Sly & The Family Stone - "Everyday People" -- A lesson in perfect economy. A crackling funky track. Simple, dignified melody. Wonderful arrangement based entirely around one relentless and unchanging bass note. An incredibly
profound lyric that cuts right to the heart of all humanity. All in little more than 2 minutes. It doesn't get any better than this. "Everyday People" is a work of genius that somehow manages to be both a nursery rhyme and a gospel hymn. To illustrate how heavy this song is, back in 1969, when the record was a hit single riding high in the charts, my mother was a 3rd and 4th grade schoolteacher in the inner city ghettoes of Washington, DC. The city was still reeling from the riots that occurred after the assassination of Dr. Martin Luther King less than a year before. Much of the inner city where the kids my mother taught lived was burned to the ground. Police brutality was rampant. There was a lot of anger and hopelessness in the air. It was hard to explain to 8 and 9 year old black children why all of this was happening. Why all of this racism and hatred? My mother used to play this record in class every day and have the kids sing along. It lifted the class up every time. It gave these children fun and hope. But it also gave hope and a healthy dose of reason to millions of angry adults on the streets outside that classroom. Can you think of one hit single in the charts today that could do that?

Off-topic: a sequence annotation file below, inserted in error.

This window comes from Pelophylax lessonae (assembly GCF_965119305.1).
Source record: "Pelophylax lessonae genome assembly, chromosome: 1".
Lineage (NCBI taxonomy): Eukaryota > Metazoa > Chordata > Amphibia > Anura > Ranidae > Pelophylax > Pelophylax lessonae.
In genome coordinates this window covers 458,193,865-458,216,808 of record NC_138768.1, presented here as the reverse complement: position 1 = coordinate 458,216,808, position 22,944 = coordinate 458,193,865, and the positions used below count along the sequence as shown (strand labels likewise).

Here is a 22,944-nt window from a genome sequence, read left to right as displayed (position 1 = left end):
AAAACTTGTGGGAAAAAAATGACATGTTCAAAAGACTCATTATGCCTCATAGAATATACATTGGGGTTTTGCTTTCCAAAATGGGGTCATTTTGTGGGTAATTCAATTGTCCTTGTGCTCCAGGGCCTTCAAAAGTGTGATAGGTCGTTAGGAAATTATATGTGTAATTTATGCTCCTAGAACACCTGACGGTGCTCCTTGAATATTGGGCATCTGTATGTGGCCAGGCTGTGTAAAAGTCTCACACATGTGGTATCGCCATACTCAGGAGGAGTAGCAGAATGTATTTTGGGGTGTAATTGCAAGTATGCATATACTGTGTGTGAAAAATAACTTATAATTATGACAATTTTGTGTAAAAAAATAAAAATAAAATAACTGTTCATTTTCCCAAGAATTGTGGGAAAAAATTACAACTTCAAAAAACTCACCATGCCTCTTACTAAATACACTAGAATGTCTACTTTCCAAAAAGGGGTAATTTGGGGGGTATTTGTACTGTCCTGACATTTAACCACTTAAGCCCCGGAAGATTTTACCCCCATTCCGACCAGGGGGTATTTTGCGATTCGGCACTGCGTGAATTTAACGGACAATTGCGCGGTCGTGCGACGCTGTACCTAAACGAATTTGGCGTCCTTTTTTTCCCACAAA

The Beatles - "Hey Jude" -- The only thing more difficult than picking one
Beatles album is picking one Beatles song. Like practically everyone else on the planet Earth, I have countless stories from my own life that are forever
linked with Beatles songs. I'm going with "Hey Jude" partly for sentimental
reasons. My mother has always loved this song. She still always sings along whenever it comes on the radio. I love it, too. McCartney was definitely tapped into some timeless wisdom during this period. The melody is wonderful, of course, but the lyric is also very special. It's profound but in an open-ended way that allows the listener to interpret the meaning according to his or her own life. I have a feeling this song has helped a lot of people through hard times, but in a different way than that other great McCartney anthem, "Let It Be." Whereas "Let It Be" seems more genetically designed to be an Anthem For The Ages, "Hey Jude" feels more personal and therefore, for me at least, it's much more powerful.